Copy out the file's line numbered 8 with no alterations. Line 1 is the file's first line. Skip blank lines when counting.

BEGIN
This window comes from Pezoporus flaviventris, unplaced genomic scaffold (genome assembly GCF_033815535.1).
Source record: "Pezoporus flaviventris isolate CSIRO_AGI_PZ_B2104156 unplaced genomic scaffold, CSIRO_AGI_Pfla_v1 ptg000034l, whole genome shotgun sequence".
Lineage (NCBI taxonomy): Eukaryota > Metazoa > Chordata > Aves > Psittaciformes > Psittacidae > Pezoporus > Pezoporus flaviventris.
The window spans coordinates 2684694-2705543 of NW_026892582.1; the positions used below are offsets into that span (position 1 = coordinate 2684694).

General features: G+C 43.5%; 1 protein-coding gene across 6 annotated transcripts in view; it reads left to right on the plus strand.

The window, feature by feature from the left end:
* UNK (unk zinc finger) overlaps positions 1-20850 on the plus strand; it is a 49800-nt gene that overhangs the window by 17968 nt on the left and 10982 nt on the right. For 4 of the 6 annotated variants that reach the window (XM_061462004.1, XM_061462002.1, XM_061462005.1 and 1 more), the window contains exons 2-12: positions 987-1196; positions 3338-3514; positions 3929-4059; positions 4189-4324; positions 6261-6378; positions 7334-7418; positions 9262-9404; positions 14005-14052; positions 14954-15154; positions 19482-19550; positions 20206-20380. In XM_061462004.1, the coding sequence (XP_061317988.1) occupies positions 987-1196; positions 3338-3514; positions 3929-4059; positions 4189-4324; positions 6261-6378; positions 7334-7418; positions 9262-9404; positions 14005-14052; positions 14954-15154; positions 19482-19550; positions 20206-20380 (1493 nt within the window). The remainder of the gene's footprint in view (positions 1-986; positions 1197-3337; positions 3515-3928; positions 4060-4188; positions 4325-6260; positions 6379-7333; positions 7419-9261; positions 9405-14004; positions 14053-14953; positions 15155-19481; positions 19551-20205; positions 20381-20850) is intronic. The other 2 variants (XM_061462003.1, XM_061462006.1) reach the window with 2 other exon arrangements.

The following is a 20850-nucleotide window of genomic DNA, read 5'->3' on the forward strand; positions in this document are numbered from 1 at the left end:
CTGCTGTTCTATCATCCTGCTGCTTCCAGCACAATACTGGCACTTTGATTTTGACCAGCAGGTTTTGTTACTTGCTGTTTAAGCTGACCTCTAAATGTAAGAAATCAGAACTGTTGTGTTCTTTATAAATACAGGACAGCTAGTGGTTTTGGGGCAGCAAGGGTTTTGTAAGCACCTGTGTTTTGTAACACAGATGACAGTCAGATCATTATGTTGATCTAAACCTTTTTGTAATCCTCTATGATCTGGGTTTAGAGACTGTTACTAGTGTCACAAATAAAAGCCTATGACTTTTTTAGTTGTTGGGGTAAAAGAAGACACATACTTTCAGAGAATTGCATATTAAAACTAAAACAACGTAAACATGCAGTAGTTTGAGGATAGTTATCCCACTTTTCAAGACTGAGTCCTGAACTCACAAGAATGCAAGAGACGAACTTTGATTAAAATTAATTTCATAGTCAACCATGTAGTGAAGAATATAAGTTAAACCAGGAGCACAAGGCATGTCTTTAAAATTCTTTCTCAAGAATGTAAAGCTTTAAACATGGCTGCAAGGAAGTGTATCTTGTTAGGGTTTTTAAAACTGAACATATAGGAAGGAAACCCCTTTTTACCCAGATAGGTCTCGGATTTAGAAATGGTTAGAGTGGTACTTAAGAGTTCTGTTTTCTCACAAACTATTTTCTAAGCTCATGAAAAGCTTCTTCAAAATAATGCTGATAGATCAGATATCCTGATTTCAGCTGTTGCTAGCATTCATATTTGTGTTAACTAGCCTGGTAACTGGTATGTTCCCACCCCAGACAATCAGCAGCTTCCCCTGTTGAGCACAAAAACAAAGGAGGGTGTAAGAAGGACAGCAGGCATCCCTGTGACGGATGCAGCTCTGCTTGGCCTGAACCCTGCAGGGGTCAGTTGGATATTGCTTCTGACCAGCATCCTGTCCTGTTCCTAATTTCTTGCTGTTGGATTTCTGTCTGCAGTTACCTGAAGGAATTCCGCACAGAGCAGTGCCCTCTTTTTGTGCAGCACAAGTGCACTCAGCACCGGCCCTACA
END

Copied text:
The following is a 20850-nucleotide window of genomic DNA, read 5'->3' on the forward strand; positions in this document are numbered from 1 at the left end: